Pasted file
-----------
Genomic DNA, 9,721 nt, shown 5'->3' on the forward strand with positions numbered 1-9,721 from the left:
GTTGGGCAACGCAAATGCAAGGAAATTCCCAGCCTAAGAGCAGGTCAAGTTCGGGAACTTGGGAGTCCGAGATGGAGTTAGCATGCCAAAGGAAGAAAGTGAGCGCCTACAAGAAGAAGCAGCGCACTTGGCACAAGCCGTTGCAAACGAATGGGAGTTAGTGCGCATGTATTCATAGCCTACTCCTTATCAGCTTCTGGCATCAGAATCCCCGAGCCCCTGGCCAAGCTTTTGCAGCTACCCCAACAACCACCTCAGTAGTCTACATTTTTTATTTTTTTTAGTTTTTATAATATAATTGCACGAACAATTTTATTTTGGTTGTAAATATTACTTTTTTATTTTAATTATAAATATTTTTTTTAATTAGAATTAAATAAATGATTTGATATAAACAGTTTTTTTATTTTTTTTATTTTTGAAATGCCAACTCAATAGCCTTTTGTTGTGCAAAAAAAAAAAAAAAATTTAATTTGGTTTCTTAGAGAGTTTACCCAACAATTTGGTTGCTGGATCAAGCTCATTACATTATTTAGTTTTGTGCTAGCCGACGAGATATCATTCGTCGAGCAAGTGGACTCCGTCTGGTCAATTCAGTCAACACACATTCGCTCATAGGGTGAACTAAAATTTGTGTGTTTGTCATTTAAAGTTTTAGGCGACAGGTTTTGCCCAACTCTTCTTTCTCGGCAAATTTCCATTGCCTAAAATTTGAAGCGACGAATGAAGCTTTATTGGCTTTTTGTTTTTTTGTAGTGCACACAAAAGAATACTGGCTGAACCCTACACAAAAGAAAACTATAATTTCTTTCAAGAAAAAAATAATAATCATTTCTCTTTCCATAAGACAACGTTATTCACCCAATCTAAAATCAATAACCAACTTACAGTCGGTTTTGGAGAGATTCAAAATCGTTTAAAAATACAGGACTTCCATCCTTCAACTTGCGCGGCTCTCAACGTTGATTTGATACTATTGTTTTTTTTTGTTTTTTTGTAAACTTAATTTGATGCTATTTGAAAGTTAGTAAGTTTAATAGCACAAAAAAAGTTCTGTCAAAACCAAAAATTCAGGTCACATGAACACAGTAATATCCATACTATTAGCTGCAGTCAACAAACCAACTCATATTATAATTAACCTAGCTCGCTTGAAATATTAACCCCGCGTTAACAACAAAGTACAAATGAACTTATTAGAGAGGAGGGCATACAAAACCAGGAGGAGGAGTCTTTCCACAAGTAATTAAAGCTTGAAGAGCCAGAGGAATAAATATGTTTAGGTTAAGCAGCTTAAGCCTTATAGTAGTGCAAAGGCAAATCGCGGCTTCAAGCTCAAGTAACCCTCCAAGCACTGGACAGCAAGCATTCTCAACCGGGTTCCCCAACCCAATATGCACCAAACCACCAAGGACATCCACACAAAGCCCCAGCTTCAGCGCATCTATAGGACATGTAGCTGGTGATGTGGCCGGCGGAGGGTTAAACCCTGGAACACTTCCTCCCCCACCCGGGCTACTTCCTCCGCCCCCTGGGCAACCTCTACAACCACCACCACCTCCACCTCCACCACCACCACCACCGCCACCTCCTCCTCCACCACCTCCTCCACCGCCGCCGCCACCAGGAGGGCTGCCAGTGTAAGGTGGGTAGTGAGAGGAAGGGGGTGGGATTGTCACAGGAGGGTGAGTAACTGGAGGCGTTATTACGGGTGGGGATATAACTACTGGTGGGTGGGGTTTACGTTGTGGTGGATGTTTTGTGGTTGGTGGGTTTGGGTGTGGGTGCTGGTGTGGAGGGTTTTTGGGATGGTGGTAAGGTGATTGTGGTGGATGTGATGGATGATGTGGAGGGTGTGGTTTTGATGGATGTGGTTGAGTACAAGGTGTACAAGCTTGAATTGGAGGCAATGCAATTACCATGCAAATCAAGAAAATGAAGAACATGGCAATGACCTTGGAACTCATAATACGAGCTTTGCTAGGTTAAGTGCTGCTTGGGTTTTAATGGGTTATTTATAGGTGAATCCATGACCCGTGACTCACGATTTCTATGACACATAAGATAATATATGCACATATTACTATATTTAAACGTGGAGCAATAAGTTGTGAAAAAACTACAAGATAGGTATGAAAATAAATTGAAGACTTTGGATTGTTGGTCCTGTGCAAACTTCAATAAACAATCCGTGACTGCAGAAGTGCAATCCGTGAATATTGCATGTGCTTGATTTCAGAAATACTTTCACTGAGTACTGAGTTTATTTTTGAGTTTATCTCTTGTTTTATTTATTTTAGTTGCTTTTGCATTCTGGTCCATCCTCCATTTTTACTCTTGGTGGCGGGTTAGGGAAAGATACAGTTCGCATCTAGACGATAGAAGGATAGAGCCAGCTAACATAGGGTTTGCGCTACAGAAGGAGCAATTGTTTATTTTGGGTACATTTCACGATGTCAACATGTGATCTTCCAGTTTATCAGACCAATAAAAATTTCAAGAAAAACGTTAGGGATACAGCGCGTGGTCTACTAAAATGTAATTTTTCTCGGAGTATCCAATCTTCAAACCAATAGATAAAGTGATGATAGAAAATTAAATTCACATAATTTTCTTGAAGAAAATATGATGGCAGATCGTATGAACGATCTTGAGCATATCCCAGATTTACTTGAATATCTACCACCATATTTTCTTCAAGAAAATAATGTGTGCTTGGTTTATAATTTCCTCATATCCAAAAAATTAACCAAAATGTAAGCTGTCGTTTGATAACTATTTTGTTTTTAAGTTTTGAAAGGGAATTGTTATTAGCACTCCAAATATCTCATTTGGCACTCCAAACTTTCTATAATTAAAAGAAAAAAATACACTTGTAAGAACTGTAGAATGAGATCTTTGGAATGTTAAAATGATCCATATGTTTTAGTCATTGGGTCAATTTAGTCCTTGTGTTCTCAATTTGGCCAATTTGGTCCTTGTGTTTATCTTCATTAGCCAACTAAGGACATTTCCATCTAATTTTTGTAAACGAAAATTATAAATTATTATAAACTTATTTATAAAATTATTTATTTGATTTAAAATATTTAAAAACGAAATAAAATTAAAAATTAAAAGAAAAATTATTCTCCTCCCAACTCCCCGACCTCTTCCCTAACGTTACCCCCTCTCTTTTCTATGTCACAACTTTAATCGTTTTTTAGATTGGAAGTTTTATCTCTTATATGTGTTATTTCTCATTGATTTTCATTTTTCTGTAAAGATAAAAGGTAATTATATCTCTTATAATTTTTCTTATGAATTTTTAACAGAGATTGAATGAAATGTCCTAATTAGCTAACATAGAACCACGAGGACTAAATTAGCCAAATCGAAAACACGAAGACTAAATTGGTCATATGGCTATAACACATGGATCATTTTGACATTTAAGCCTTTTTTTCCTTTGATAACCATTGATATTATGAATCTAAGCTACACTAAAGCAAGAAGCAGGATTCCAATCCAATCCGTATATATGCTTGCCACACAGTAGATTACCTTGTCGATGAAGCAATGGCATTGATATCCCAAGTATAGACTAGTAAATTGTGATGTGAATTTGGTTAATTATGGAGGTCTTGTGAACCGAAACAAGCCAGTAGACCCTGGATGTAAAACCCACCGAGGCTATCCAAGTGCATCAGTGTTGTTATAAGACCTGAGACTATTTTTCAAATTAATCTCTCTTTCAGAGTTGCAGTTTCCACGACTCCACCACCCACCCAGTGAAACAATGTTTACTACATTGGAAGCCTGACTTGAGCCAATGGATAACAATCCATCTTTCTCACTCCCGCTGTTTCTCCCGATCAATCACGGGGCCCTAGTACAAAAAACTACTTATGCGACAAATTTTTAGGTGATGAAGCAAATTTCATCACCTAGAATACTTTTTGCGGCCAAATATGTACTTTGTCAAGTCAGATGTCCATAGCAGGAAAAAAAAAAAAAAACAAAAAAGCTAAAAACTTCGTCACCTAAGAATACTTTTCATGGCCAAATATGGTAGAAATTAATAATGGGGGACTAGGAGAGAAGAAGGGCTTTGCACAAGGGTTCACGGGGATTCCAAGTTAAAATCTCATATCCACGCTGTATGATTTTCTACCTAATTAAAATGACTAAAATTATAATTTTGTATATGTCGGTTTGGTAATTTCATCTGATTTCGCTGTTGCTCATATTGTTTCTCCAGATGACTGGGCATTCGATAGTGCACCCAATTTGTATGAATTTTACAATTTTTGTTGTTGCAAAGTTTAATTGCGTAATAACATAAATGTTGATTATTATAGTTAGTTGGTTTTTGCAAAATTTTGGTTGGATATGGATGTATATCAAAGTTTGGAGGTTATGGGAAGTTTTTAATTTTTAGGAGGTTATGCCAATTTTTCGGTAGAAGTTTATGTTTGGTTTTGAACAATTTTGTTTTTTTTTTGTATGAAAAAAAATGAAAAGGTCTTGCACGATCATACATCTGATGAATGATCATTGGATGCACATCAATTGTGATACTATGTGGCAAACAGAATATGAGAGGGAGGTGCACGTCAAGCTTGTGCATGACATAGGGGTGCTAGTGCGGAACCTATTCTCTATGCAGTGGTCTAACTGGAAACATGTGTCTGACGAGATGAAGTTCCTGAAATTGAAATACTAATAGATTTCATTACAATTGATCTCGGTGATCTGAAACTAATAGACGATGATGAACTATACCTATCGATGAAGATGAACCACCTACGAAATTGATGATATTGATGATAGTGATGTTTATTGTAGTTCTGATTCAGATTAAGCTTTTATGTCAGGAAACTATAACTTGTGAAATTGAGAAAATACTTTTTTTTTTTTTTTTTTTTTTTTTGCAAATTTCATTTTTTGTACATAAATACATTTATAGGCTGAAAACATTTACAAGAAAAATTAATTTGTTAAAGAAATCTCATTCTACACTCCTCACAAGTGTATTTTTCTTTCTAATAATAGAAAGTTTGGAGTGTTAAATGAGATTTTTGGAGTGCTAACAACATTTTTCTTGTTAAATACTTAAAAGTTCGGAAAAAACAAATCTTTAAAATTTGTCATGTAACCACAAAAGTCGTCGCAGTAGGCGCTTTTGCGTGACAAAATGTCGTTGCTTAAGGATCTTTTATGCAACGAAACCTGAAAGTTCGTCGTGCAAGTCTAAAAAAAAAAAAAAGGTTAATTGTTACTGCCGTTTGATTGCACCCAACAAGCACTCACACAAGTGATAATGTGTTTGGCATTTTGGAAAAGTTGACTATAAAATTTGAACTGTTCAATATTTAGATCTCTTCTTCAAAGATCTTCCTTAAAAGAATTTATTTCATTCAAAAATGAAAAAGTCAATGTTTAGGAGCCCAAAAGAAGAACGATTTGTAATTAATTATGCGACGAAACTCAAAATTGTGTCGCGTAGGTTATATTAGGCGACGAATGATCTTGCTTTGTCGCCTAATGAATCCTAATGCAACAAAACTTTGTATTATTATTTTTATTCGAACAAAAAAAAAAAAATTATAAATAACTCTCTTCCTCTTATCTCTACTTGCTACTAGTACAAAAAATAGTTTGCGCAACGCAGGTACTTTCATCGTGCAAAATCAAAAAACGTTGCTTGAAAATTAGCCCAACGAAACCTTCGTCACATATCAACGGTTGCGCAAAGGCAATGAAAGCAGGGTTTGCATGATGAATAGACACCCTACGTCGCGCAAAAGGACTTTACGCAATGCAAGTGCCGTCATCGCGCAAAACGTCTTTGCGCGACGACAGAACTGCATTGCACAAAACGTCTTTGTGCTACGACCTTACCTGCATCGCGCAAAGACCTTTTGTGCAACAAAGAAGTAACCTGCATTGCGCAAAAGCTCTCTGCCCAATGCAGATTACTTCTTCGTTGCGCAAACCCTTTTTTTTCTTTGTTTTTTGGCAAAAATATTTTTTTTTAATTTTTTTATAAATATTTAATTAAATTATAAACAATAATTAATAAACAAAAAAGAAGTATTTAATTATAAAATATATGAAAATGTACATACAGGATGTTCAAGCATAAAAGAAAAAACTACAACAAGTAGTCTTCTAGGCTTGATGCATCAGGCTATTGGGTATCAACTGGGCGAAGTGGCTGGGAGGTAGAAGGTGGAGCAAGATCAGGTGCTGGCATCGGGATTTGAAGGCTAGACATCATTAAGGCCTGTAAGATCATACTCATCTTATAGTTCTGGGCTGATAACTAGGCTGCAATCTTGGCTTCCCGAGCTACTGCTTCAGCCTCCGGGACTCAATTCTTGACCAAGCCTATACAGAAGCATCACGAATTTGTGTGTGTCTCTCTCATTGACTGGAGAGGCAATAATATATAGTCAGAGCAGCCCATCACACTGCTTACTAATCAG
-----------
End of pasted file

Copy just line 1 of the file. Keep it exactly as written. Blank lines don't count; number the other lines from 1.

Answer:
Genomic DNA, 9,721 nt, shown 5'->3' on the forward strand with positions numbered 1-9,721 from the left: